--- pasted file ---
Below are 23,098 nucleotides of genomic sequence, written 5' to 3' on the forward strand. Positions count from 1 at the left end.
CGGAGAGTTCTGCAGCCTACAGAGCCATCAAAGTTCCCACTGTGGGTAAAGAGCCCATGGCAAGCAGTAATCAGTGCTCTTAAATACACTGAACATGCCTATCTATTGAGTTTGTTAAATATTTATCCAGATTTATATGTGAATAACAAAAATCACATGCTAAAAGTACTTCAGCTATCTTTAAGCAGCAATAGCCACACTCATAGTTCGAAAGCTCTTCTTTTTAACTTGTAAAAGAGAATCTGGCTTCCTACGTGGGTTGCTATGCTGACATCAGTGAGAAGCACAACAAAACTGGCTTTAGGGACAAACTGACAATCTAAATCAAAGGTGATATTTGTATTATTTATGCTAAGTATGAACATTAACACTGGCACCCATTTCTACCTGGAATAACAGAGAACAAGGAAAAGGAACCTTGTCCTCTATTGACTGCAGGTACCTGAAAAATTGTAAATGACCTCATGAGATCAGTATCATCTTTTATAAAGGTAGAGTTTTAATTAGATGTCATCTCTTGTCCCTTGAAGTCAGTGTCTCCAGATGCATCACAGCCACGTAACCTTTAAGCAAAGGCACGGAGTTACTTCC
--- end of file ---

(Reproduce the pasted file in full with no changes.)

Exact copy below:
Below are 23,098 nucleotides of genomic sequence, written 5' to 3' on the forward strand. Positions count from 1 at the left end.
CGGAGAGTTCTGCAGCCTACAGAGCCATCAAAGTTCCCACTGTGGGTAAAGAGCCCATGGCAAGCAGTAATCAGTGCTCTTAAATACACTGAACATGCCTATCTATTGAGTTTGTTAAATATTTATCCAGATTTATATGTGAATAACAAAAATCACATGCTAAAAGTACTTCAGCTATCTTTAAGCAGCAATAGCCACACTCATAGTTCGAAAGCTCTTCTTTTTAACTTGTAAAAGAGAATCTGGCTTCCTACGTGGGTTGCTATGCTGACATCAGTGAGAAGCACAACAAAACTGGCTTTAGGGACAAACTGACAATCTAAATCAAAGGTGATATTTGTATTATTTATGCTAAGTATGAACATTAACACTGGCACCCATTTCTACCTGGAATAACAGAGAACAAGGAAAAGGAACCTTGTCCTCTATTGACTGCAGGTACCTGAAAAATTGTAAATGACCTCATGAGATCAGTATCATCTTTTATAAAGGTAGAGTTTTAATTAGATGTCATCTCTTGTCCCTTGAAGTCAGTGTCTCCAGATGCATCACAGCCACGTAACCTTTAAGCAAAGGCACGGAGTTACTTCC